University of Leicester planetary scientists have found new evidence suggesting auroras – similar to Earth's Aurora Borealis - occur on bodies outside our solar system.
Auroras occur on several planets within our solar system, and the brightest - on Jupiter – are 100 times brighter than those on Earth. However, no auroras have yet been observed beyond Neptune.
A new study led by University of Leicester lecturer Dr Jonathan Nichols has shown that processes strikingly similar to those which power Jupiter's auroras could be responsible for radio emissions detected from a number of objects outside our solar system.
In addition, the radio emissions are powerful enough to be detectable across interstellar distances – meaning that auroras could provide an effective way of observing new objects outside our solar system.
Auroras occur when charged particles in an object's magnetosphere collide with atoms in its upper atmosphere, causing them to glow. However, before hitting the atmosphere, these particles also emit radio waves into space.
The study, Origin of Electron Cyclotron Maser Induced Radio Emissions at Ultracool Dwarfs: Magnetosphere-Ionosphere Coupling Currents, which recently appeared in the Astrophysical Journal, shows that this phenomenon is not limited to our solar system.
It shows that the radio emissions from a number of ultracool dwarfs may be caused in a very similar, but significantly more powerful, way to Jupiter's auroras.
Dr Nichols, a Lecturer and Research Fellow in the University of Leicester's Department of Physics and Astronomy, said: "We have recently shown that beefed-up versions of the auroral processes on Jupiter are able to account for the radio emissions observed from certain "ultracool dwarfs" - bodies which comprise the very lowest mass stars - and "brown dwarfs" - 'failed stars' which lie in between planets and stars in terms of mass.
"These results strongly suggest that auroras do occur on bodies outside our solar system, and the auroral radio emissions are powerful enough - one hundred thousand times brighter than Jupiter's - to be detectable across interstellar distances."
The paper, which also involved researchers at the Center for Space Physics, Boston University, USA, could have major implications for the detection of planets and objects outside our solar system which could not be discovered with other methods.
What's more, the radio emission could provide us with key information about the length of the planet's day, the strength of its magnetic field, how the planet interacts with its parent star and even whether it has any moons.
Dr Nichols added: "I am part of a group who have recently been awarded time on the Low Frequency Array (LOFAR) - centred in the Netherlands but with stations across a number of countries in northern Europe including the UK - to try to observe auroras on exoplanets, so hopefully there will be some interesting results soon."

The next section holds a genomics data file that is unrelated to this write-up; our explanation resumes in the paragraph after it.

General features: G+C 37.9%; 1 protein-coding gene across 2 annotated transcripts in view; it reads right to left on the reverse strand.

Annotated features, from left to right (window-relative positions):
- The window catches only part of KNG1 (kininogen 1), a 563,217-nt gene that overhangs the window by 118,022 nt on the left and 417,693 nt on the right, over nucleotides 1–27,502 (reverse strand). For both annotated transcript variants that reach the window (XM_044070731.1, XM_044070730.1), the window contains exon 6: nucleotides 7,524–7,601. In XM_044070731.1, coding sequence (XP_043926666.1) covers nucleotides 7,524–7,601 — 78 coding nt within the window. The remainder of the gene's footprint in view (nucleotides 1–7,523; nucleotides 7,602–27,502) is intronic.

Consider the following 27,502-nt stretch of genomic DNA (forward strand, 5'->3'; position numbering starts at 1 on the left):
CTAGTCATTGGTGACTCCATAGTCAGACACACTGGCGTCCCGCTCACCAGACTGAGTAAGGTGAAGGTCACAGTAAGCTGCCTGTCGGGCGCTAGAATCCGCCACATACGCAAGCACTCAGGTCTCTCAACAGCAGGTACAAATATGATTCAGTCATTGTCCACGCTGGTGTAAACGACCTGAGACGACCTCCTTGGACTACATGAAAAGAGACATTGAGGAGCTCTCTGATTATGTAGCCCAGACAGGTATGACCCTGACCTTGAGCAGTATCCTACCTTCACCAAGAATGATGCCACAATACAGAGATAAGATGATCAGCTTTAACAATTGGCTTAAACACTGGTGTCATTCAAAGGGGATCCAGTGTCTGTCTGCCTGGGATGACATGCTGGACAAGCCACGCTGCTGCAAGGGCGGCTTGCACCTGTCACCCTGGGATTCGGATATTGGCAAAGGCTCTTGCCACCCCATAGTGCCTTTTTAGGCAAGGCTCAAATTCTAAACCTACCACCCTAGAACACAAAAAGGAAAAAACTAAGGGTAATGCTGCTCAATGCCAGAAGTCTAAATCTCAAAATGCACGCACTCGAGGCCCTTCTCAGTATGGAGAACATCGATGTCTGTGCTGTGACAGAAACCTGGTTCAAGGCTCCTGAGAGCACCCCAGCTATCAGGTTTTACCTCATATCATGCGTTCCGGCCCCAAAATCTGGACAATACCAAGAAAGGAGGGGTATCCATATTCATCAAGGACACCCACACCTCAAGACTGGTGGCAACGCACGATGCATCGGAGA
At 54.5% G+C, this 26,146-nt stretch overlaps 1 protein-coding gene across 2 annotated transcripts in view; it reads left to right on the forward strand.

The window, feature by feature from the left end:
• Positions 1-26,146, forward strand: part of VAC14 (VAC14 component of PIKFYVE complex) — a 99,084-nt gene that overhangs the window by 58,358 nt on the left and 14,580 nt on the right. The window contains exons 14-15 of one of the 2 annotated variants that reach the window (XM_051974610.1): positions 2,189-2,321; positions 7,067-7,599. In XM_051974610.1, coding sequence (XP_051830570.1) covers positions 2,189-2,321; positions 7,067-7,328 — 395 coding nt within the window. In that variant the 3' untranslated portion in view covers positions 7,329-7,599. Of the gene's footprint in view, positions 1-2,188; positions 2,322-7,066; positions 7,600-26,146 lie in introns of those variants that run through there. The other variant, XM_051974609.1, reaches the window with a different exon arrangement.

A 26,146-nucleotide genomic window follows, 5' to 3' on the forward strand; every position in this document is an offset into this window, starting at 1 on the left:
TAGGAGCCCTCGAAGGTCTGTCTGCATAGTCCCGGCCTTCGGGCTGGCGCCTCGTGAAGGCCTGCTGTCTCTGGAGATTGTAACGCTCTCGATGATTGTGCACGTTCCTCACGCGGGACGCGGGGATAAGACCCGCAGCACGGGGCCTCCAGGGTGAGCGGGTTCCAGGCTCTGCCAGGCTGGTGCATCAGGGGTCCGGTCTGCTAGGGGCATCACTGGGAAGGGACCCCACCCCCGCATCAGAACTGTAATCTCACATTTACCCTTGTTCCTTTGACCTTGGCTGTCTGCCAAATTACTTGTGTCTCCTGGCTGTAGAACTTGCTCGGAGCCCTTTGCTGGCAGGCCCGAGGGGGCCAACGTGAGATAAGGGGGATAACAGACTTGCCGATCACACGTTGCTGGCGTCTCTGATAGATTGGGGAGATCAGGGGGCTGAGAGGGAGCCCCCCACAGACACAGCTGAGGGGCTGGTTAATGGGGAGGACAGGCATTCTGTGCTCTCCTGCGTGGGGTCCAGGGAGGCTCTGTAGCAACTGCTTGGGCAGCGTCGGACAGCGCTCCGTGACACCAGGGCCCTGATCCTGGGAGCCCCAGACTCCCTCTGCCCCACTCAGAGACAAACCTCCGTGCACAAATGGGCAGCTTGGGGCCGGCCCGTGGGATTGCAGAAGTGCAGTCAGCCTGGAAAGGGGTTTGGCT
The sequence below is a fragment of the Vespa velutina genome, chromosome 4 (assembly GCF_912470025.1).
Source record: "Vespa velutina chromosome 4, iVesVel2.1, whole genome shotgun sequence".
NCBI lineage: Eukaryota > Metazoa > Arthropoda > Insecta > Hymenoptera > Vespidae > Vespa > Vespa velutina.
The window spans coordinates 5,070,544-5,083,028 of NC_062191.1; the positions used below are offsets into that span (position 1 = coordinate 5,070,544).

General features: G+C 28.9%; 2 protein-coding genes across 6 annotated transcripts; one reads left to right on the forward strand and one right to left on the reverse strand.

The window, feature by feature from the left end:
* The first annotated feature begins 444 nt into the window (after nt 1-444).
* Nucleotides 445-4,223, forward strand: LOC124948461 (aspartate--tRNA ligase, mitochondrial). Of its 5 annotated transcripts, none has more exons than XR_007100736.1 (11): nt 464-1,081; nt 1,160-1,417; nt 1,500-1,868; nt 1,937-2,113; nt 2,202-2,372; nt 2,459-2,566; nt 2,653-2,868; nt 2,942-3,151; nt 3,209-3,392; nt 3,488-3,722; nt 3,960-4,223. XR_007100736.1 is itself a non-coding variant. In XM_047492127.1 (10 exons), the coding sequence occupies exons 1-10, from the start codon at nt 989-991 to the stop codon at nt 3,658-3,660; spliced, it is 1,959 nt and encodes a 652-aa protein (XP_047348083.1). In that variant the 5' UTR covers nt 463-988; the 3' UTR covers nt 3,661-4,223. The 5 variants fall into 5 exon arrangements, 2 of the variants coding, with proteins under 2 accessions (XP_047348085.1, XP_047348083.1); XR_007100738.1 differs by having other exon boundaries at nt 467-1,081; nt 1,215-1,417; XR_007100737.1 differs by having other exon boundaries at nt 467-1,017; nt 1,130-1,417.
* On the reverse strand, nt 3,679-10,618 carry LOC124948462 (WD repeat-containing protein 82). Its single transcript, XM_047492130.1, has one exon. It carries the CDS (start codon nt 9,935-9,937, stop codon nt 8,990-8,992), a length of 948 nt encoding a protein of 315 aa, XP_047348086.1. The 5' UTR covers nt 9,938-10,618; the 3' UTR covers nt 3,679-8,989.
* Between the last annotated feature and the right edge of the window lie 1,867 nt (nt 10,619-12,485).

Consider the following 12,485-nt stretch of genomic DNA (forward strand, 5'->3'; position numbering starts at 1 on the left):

The full paper can be found at: http://iopscience.iop.org/0004-637X/760/1/59
University of Leicester: http://www.leicester.ac.uk
This press release was posted to serve as a topic for discussion. Please comment below. We try our best to only post press releases that are associated with peer reviewed scientific literature. Critical discussions of the research are appreciated. If you need help finding a link to the original article, please contact us on twitter or via e-mail.
India’s Mars Orbiter Mission (MOM), which began orbiting the Red Planet on Sept. 23, has already sent back a stunning new portrait of Mars. The image taken Sept. 28 shows the beginnings of a dust storm on the surface of the planet and was taken by the Mars Color Camera aboard the spacecraft. The Mars…
Rectangular rift valleys below Oceanus Procellarum challenge giant impact theory
Something strange is happening on the cloud-shrouded world known as Titan—and a NASA orbiter is trying to figure it out
Timelapse video filmed by an astronaut shows the view from the International Space Station as it circles the Earth completely over 90 minutes. Each orbit the station moves around 1,367 miles to the west in relation to 90 minutes before. During this period, astronaut Alexander Gerst passes from daytime to nighttime and back again, capturing spectacular images of the northern lights
India's space agency releases its first pictures of Mars as its satellite begins work a day after entering orbit around the Red Planet.
The smallest exoplanet yet to have its atmosphere probed is full of water and heavy elements, hinting it formed far from its star
One giant leap for mankind, again
SAN ANTONIO (Reuters) - Privately owned SpaceX started construction in south Texas on Monday for what the company said will be the first private commercial orbital launch facility in the world.
SpaceX Dragon arrives at space station with 1st 3-D printer for astronauts, other supplies
India's Mars Orbiter Mission is set to reach Mars on Wednesday, just days after a U.S. NASA probe began its orbit around the Red Planet. The difference? India did it on a much tighter budget.